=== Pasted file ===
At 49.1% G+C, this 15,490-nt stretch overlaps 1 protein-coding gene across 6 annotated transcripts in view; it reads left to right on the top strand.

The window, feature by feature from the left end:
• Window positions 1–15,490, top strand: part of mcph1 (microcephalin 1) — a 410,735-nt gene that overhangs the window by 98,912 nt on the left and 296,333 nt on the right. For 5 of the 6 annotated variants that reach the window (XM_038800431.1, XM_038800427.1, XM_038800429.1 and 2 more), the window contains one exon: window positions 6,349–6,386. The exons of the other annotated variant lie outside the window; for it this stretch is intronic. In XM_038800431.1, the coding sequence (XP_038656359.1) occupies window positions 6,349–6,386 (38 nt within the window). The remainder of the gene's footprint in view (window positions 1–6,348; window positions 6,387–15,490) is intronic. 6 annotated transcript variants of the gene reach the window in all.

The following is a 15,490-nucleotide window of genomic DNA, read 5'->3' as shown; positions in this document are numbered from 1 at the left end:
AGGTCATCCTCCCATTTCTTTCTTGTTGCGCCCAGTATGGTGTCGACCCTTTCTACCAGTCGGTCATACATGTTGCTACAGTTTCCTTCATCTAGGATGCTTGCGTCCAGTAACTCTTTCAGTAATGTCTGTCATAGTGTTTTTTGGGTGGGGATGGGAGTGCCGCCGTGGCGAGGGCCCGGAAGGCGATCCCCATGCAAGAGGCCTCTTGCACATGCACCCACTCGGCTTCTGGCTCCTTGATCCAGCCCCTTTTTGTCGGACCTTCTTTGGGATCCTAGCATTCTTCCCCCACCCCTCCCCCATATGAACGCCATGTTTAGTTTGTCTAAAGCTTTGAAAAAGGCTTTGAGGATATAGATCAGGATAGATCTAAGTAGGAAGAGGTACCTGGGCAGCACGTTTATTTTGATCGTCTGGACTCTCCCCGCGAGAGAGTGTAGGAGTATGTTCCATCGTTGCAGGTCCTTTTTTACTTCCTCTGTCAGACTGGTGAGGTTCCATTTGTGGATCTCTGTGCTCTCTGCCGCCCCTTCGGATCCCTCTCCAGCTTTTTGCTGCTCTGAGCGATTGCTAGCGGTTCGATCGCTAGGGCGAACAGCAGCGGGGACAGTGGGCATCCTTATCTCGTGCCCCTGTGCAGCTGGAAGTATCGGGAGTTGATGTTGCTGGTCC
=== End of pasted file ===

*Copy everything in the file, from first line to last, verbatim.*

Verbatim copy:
At 49.1% G+C, this 15,490-nt stretch overlaps 1 protein-coding gene across 6 annotated transcripts in view; it reads left to right on the top strand.

The window, feature by feature from the left end:
• Window positions 1–15,490, top strand: part of mcph1 (microcephalin 1) — a 410,735-nt gene that overhangs the window by 98,912 nt on the left and 296,333 nt on the right. For 5 of the 6 annotated variants that reach the window (XM_038800431.1, XM_038800427.1, XM_038800429.1 and 2 more), the window contains one exon: window positions 6,349–6,386. The exons of the other annotated variant lie outside the window; for it this stretch is intronic. In XM_038800431.1, the coding sequence (XP_038656359.1) occupies window positions 6,349–6,386 (38 nt within the window). The remainder of the gene's footprint in view (window positions 1–6,348; window positions 6,387–15,490) is intronic. 6 annotated transcript variants of the gene reach the window in all.

The following is a 15,490-nucleotide window of genomic DNA, read 5'->3' as shown; positions in this document are numbered from 1 at the left end:
AGGTCATCCTCCCATTTCTTTCTTGTTGCGCCCAGTATGGTGTCGACCCTTTCTACCAGTCGGTCATACATGTTGCTACAGTTTCCTTCATCTAGGATGCTTGCGTCCAGTAACTCTTTCAGTAATGTCTGTCATAGTGTTTTTTGGGTGGGGATGGGAGTGCCGCCGTGGCGAGGGCCCGGAAGGCGATCCCCATGCAAGAGGCCTCTTGCACATGCACCCACTCGGCTTCTGGCTCCTTGATCCAGCCCCTTTTTGTCGGACCTTCTTTGGGATCCTAGCATTCTTCCCCCACCCCTCCCCCATATGAACGCCATGTTTAGTTTGTCTAAAGCTTTGAAAAAGGCTTTGAGGATATAGATCAGGATAGATCTAAGTAGGAAGAGGTACCTGGGCAGCACGTTTATTTTGATCGTCTGGACTCTCCCCGCGAGAGAGTGTAGGAGTATGTTCCATCGTTGCAGGTCCTTTTTTACTTCCTCTGTCAGACTGGTGAGGTTCCATTTGTGGATCTCTGTGCTCTCTGCCGCCCCTTCGGATCCCTCTCCAGCTTTTTGCTGCTCTGAGCGATTGCTAGCGGTTCGATCGCTAGGGCGAACAGCAGCGGGGACAGTGGGCATCCTTATCTCGTGCCCCTGTGCAGCTGGAAGTATCGGGAGTTGATGTTGCTGGTCC